What is Los Angeles’ restaurant scene like?

Answers from Our Experts (4)

When you visit Los Angeles, it's not surprising to see why Wolfgang Puck's popular California cuisine took off in the mid 1980s: His seasonal, produce-focused menu capitalized on the city's year-round growing season and impressive farmers markets. Today you'll still find L.A. rich with restaurants that feature that farm-to-table mentality, including Puck's iconic Spago Beverly Hills and Four-Star Wolfgang Puck at Hotel Bel-Air. If you are looking to taste some of the best in Southern California's produce, make reservations anywhere from Five-Star Mélisse for chef Josiah Citrin's contemporary French tasting menu, to Abbot Kinney's laid-back, Mediterranean-influenced Gjelina.

In the haute cuisine department, you can find the seafood-loving temple Providence, the mind-blowing modernist cuisine at The Bazaar at the SLS Hotel in Beverly Hills, and everything in between. Top-notch steakhouses have popped up, as Wolfgang Puck reinvents the plate again with his Richard Meier-designed CUT, as well as scene-setting Dakota and local favorite Jar. And since Matsuhisa's opening in 1987, Los Angeles has been a well-known destination for sushi lovers. Nobu, Sushi Katsu-ya and Restaurant Nishimura are other top spots for fresh cuts of fish.

Of course, this city is a melting pot of cultures and ethnicities: from the large influx of Mexican and Hispanic cultures to the many Asian communities — it's said that L.A. is home to one of the largest Korean populations outside of Seoul — that make up its suburban-like neighborhoods, it's possible to find almost any dish you want in this city. With a Koreatown, Little Tokyo, Mexico-like Olvera street, Thai Town and Chinatown, all you need to do is take a look around to find cheap and delicious ethnic eateries all over town.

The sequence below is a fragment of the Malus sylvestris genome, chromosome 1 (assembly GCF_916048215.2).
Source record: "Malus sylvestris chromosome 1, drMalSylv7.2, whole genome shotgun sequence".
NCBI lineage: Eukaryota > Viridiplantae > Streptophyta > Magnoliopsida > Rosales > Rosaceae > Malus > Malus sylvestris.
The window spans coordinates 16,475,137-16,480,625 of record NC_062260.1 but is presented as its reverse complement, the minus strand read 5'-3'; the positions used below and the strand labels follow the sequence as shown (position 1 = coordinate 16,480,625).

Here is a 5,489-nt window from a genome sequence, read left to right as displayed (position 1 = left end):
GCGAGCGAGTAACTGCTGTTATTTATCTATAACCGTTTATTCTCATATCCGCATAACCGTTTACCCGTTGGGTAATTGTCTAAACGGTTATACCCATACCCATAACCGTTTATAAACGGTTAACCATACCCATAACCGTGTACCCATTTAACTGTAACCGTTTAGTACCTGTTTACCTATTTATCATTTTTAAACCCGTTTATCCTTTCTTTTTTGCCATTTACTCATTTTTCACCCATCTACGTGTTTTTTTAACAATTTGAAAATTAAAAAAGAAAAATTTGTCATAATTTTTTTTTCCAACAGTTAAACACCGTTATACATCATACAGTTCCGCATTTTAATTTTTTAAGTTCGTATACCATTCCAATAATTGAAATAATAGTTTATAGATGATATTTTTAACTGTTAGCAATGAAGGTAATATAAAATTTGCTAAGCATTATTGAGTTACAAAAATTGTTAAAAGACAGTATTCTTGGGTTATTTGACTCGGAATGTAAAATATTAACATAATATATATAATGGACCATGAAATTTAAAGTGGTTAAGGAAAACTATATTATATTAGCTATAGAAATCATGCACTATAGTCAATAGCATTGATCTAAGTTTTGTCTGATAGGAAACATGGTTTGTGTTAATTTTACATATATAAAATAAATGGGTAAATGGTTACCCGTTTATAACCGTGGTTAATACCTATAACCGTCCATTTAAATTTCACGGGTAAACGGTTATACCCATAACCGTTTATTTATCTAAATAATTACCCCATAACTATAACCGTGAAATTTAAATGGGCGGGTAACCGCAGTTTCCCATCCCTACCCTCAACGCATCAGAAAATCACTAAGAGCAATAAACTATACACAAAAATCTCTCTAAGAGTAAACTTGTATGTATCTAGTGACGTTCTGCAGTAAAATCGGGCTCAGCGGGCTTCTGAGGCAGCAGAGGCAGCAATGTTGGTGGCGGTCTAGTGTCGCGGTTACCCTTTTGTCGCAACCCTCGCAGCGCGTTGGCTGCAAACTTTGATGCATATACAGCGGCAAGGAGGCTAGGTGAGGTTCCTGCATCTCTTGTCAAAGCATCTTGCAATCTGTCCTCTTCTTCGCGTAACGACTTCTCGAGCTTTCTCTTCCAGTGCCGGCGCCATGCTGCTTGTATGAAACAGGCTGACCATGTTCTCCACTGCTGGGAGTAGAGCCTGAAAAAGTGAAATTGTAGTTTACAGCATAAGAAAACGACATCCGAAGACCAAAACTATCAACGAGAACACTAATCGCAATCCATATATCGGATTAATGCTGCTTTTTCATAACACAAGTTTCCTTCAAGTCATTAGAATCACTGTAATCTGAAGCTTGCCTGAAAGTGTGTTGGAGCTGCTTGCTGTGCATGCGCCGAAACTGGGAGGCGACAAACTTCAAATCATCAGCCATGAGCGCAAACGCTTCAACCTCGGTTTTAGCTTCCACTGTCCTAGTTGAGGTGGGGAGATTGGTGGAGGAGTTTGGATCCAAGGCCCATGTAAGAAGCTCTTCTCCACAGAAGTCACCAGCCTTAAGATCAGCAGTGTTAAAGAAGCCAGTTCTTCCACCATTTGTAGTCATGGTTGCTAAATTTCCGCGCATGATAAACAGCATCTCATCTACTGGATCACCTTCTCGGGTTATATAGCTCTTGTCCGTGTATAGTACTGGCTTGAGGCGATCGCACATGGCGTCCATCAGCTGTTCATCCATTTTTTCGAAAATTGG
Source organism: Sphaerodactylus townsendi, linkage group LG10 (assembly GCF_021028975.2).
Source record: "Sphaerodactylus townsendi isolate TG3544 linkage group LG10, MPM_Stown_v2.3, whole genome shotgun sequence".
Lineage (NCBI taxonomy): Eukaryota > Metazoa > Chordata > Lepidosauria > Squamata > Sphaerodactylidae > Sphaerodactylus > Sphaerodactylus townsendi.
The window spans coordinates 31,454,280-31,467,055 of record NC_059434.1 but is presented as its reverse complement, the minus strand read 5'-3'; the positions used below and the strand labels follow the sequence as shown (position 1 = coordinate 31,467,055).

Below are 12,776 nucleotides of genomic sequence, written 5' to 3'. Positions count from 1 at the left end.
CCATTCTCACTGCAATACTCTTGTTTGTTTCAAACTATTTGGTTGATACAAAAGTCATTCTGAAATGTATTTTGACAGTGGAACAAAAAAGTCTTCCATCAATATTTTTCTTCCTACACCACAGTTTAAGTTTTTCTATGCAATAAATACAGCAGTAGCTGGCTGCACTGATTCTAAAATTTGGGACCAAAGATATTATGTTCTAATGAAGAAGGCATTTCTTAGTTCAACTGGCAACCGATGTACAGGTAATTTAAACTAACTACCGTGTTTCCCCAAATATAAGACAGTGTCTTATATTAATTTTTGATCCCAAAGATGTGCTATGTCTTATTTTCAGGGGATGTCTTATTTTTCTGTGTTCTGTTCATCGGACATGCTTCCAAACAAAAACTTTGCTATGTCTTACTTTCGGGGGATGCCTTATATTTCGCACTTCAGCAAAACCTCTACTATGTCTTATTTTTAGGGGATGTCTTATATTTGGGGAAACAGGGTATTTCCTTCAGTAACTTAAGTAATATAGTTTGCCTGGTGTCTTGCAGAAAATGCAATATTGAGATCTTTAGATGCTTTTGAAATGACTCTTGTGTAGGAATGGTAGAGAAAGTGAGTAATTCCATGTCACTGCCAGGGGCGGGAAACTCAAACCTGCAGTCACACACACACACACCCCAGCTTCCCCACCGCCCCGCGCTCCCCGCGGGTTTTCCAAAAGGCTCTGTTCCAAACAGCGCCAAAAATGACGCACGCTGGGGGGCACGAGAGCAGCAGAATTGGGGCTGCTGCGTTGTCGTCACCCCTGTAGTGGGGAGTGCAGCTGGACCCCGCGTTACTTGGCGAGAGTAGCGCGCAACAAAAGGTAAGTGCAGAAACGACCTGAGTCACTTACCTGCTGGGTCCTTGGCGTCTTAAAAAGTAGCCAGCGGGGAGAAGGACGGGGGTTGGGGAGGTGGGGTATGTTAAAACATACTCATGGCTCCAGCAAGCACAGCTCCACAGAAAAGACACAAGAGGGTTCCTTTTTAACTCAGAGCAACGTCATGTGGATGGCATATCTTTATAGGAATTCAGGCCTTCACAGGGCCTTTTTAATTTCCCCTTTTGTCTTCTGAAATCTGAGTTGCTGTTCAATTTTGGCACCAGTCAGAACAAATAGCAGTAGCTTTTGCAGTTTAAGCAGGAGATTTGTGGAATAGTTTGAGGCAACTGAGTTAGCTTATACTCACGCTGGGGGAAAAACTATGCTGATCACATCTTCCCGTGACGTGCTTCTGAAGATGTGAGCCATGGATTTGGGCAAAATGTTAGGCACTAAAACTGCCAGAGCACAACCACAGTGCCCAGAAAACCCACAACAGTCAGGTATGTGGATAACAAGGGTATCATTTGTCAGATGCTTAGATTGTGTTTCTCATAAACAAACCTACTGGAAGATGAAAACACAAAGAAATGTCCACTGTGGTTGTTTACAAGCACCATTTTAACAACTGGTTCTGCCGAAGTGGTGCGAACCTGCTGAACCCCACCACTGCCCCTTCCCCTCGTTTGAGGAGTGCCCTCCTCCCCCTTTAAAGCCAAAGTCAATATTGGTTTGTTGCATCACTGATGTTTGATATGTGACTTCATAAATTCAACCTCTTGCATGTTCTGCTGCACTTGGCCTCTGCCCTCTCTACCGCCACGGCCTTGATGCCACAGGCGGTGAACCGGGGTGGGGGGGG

And you can't talk about L.A.s food scene without mentioning its influence in the food-truck phenomenon; in fact, the city basically gave birth to the trend with Roy Choi's addictive Korean-style tacos and his Kogi truck. Nowadays Twitter is abuzz with L.A.'s trucks, and you can find everything from a breakfast-focused driver to a grilled-cheese slinger, proving that whether the food is straight from the market, cooked in traditional Japanese-style or on wheels, you can find it in this city.

James G. Little

Los Angeles offers some of the finest dining in the world, and features marquee chefs in preparing every style of cuisine. A more casual dining experience with minimal dress code restrictions is the norm in everything from hip and trendy to established favorite restaurants. It’s not unusual to bump into a celebrity or two as you dodge the paparazzi to enter the latest hot spot.

Los Angeles offers an amazing spectrum of restaurants in all areas of the city and neighborhoods. This makes the restaurants strive to be innovative and cutting edge. Food reality shows bring out new talent and the city and diners benefit from this diversity. A new social dining concept is emerging with the desire to mingle, network and be out on the town to have fun, enjoy food and play. Upscale dining is still represented very strongly, with many famous and award-winning chefs of all cuisines in all parts of the city.

The Los Angeles restaurant scene can best be described as eclectic.

Related Questions